I was struggling to think of what to write about today.
And then... suddenly... it came to me. I have no clue why because I wasn't thinking about anything particular... but once this flashed into my mind I HAD to feature it.
I think it's very 70s... though they may have been around after that too. It seems to have come from an idea back in the 18th century which was refined over the years.
According to Wikipedia it's a heat engine that exploits a temperature difference to convert to a pressure difference within the device, and performs mechanical work."
But we just knew it as the Drinking Bird...
Again... according to Wikipedia... it worked like this:
- The water evaporates from the felt on the head.
- Evaporation lowers the temperature of the glass head (heat of vaporization).
- The temperature decrease causes some of the dichloromethane vapor in the head to condense.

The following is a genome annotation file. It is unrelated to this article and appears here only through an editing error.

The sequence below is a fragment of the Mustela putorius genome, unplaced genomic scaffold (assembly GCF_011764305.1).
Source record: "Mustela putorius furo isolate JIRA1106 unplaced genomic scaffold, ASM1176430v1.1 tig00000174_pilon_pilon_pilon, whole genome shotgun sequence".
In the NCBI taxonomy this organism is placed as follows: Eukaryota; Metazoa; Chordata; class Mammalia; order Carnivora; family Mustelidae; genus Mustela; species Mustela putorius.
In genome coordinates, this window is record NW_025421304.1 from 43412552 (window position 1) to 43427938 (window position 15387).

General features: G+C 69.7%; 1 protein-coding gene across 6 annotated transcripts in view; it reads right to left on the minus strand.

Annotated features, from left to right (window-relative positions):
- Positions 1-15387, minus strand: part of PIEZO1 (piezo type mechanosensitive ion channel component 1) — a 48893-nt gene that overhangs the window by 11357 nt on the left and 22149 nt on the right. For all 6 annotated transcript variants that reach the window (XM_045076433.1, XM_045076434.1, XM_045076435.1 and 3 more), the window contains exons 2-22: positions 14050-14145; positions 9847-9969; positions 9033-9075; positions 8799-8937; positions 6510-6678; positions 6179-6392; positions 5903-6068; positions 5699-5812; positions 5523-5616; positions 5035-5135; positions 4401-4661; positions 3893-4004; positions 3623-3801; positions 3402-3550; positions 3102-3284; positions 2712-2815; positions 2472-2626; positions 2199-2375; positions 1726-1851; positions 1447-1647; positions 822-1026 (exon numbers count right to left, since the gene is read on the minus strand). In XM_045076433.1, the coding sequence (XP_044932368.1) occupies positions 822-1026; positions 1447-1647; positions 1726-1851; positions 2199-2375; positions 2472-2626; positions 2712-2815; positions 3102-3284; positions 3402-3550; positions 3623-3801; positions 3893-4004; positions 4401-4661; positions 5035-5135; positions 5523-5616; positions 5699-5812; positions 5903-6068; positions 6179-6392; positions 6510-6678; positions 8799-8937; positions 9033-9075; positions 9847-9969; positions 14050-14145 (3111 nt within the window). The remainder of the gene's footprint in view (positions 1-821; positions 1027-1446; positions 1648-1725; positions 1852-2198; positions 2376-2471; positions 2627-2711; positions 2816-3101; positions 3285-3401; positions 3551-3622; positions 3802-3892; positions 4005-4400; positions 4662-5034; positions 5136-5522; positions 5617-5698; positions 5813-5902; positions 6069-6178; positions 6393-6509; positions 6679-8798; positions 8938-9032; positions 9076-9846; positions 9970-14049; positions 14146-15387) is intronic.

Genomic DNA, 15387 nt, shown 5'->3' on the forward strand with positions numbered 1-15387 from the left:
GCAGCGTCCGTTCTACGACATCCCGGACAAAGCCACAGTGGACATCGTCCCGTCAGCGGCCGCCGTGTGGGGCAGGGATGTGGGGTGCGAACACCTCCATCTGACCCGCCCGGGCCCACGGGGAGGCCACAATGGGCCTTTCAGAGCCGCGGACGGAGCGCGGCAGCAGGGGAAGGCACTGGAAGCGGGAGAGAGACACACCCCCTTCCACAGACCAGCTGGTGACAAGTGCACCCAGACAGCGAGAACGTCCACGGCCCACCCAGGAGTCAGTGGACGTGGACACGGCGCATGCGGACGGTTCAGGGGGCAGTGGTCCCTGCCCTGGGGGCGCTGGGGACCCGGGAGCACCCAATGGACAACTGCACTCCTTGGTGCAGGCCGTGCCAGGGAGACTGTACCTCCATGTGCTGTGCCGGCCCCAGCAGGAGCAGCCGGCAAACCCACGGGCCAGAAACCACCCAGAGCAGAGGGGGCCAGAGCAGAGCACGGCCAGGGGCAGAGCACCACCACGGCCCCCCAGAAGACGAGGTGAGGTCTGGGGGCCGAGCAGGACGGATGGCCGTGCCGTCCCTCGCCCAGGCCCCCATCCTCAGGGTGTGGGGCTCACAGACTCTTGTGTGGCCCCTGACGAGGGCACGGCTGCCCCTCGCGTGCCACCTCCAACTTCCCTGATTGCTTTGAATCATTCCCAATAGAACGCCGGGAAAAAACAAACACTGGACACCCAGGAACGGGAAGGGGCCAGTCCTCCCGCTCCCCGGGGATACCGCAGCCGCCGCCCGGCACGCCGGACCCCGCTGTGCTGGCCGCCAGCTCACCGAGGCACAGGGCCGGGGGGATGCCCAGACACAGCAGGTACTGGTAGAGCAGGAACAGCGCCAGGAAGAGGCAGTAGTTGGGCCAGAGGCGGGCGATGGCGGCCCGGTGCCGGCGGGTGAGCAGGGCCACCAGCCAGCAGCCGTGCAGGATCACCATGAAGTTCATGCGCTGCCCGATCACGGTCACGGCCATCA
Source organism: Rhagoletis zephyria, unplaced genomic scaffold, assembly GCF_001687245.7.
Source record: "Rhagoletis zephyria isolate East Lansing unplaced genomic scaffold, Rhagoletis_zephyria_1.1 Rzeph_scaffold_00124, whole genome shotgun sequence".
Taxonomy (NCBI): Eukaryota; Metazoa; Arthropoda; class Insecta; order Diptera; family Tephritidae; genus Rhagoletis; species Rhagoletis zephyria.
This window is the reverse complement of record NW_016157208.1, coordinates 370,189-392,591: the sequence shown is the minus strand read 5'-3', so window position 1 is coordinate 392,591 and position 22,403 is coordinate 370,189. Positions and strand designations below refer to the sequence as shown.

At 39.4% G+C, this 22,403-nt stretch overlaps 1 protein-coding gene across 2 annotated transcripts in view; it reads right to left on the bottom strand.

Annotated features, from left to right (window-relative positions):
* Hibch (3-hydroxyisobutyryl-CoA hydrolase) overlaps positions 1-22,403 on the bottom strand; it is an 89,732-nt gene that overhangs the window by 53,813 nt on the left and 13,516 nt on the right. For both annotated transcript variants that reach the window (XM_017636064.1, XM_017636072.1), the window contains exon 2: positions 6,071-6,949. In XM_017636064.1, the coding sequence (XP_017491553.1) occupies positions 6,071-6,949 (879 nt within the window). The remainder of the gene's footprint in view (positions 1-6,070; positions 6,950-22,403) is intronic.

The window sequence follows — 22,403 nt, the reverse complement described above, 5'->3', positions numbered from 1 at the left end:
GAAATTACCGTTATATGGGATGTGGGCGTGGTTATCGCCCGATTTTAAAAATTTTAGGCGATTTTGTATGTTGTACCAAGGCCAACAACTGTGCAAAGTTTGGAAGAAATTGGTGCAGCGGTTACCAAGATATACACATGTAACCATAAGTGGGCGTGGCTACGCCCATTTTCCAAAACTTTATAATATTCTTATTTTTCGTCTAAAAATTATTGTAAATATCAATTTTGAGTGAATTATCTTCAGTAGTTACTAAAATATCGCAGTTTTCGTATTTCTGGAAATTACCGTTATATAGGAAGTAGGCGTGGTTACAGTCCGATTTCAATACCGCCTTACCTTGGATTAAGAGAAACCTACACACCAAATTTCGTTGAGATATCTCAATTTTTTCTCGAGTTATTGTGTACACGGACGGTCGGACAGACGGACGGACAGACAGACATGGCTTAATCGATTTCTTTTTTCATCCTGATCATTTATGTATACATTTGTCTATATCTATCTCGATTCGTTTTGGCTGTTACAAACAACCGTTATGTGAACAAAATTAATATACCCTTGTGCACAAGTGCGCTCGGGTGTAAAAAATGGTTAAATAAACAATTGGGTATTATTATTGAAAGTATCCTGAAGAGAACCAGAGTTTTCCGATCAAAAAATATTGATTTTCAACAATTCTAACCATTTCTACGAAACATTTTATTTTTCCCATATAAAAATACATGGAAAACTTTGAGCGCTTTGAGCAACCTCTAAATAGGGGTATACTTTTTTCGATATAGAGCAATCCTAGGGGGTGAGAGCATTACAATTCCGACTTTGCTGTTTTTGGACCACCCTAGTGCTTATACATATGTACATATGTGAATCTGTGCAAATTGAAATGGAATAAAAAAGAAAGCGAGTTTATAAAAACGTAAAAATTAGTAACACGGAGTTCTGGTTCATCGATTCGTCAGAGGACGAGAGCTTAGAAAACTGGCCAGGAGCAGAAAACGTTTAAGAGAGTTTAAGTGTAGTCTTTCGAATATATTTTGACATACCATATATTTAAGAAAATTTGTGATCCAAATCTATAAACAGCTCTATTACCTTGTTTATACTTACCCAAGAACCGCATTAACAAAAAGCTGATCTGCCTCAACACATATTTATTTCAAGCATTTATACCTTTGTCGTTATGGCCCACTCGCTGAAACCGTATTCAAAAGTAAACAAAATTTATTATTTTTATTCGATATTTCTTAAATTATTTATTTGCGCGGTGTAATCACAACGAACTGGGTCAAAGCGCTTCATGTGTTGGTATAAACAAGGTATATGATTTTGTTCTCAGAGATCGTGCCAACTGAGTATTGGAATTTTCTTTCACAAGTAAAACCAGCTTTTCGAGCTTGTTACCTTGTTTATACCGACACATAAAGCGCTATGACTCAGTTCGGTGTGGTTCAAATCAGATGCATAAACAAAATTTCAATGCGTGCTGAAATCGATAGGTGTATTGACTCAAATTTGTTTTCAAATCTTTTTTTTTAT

- The lower temperature and condensation together cause the pressure to drop in the head (governed by Equations of state).
- The higher vapor pressure in the warmer base pushes the liquid up the neck.
- As the liquid rises, the bird becomes top heavy and tips over.
- When the bird tips over, the bottom end of the neck tube rises above the surface of the liquid in the bottom bulb.
- A bubble of warm vapor rises up the tube through this gap, displacing liquid as it goes.
- Liquid flows back to the bottom bulb (the toy is designed so that when it has tipped over the neck's tilt allows this). Pressure equalizes between top and bottom bulbs
- The weight of the liquid in the bottom bulb restores the bird to its vertical position.
- The liquid in the bottom bulb is heated by ambient air, which is at a temperature slightly higher than the temperature of the bird's head.
I didn't ever have one... did you?